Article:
We’re making progress in the fight against HIV around the world, but it’s still very unevenly distributed. And the United Nations’ brand new report on HIV infections among teenagers in Asia is pretty upsetting. Some 50,000 Asian teens (aged 15-19) became HIV-positive in 2014 alone, and a total of 220,000 adolescents were living with HIV in the region.
AIDS-related deaths of teenagers in Asia increased a horrifying 110 percent from 2005 to 2014, while deaths of adults actually went down 28 percent. Deaths of teenagers from AIDS nearly quadrupled in South Asia, from 1,500 in 2001 to 5,300 in 2014.
The news gets worse the more you drill down. It’s not just that HIV prevention efforts have failed to slow down rates of HIV infections among teenagers in Asia—it’s that these kids generally fall through the cracks, on HIV education but also on testing and treatment. Kids who get HIV are less likely to know about their status, and also less likely to receive treatment, than adults. The report says that fewer than a third of HIV-positive teens in the region are likely to receive antiretroviral (ARV) treatment, much lower than the proportion of adults.
Some of this gap in prevention and treatment comes from major blind spots, because local authorities aren’t aware they should be addressing teenagers with their HIV prevention messages. Or they actually have policies that make the problem worse—such as requiring parental consent for HIV tests under the age of 18. Imagine having to tell your parents about your sex life before you can get an HIV test.
But a lot of the problem also stems from abuse and stigma. LGBT teenagers in many Asian countries are more likely to be victims of discrimination and abuse than adults, and also fall into sex work and drug use in alarming numbers. The UN report, titled “Adolescents Under the Radar,” includes first-person accounts by teenagers who were mistreated by their families and wound up on the streets, as well as kids who received no meaningful HIV education until they turned 18. A lot of teenagers haven’t gotten enough sex education to realize they need an HIV test, and they’re also afraid of being stigmatized and bullied if they test positive. A third of HIV-positive teens in China report being bullied, or even barred from going to school.
One especially awful statistic: 48 percent of sex workers aged 18-24 in Mumbai tested positive for HIV. “The younger the age of women selling sex, the less they tend to know about HIV,” says the UN report.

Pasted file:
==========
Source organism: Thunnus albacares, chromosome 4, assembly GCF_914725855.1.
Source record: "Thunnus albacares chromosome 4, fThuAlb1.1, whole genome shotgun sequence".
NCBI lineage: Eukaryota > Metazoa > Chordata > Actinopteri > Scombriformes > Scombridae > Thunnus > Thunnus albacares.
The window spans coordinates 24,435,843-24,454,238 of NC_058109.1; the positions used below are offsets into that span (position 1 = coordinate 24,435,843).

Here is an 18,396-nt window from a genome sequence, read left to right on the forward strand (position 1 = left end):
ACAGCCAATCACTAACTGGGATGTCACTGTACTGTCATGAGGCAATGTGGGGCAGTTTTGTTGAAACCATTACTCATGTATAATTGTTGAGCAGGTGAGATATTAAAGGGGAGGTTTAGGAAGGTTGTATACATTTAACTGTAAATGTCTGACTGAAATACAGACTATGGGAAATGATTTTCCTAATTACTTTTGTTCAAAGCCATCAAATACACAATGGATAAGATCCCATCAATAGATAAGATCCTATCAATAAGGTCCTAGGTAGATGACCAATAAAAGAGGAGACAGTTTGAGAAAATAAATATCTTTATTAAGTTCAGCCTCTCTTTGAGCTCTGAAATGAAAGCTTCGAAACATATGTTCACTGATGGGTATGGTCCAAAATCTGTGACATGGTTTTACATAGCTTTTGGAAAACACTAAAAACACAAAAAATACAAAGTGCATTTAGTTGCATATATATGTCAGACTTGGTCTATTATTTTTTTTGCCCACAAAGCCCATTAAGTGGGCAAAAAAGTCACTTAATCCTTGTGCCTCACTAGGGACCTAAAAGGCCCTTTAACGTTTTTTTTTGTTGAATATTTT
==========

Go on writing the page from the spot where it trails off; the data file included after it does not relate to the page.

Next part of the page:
The good news? The rate of new HIV infections among teens aged 15-19 fell sharply around the world between 2000 and 2014, mostly because the number of new cases in Eastern and Southern Africa dropped by almost half. But the rate of decline of new cases among teens in Asia has only dropped slightly—and in some places, like the Philippines and Indonesia, it’s actually gone up in recent years. A few urban areas appear to be “hotspots” of HIV infection, including Hanoi, Jakarta, Bangkok, Chiang Mai and Mumbai. In Bangkok, the rate of new infections among people aged 15-21 was double the rate for all age groups.
The UN report speculates that the“explosion of smart phone gay dating apps” like Grindr has led to increased risk-taking among these young people. They’re starting to have sex at a younger age, having more partners, and using condoms less often, because it’s so easy to find an immediate sex partner using an app.
Wing-Sie Cheng, the Unicef HIV/AIDS adviser for East Asia, tells the Guardian that these dating apps “essentially hook you up to a central network” of sex partners, and it’s easy for infection to spread throughout that network. So she warns that “with the rise of these apps,the probability and risk of infection will increase multifold,” adding: “This is the new frontier of AIDS to tackle right now. The world can never end AIDS if this issue is not controlled.”
But the UN report also gives plenty of other reasons why the global effort to fight HIV has failed to reduce the number of new infections among Asian teens. There are harrowing tales of discrimination against gay and trans teenagers in schools, as well as battles against loneliness and depression. There are stories in this report that will turn your stomach, including one young transgender sex worker in Dhaka who was raped three times before she turned 12, and only survived because she found a community of others like herself.
The UN has set new global targets in reducing HIV infections among these vulnerable teenagers. They aim to reduce new HIV infections by at least75 percent from 2010 to 2020, and reduce AIDS-related deaths by at least 65 percent. This plan is called “All In,” and it includes more interventions to provide condoms, lube, testing and counseling to teenagers—along with getting rid of legal barriers to testing, treatment and other services. And also gathering more information—because a lot of the data we have now isn’t specific to teenagers, but is targeted either at young children, or all people under 25.
But a lot depends on whether local governments commit to thesegoals, and to the steps the UN recommends. In 18 countries in the region, sex between men is still a criminal act, and in other countries the age of consent for homosexual sex is higher than for hetero sex. And in Malaysia, transgender women can face a“double whammy”: prosecution for being transgender and for having allegedly “same sex” encounters with men. Most countries in the region also criminalize sex work, and the police tend to confiscate condoms as “evidence.”
You can read the whole United Nations report here.
Top image: AIDS awareness poster in Thailand, via side guacamole/Flickr.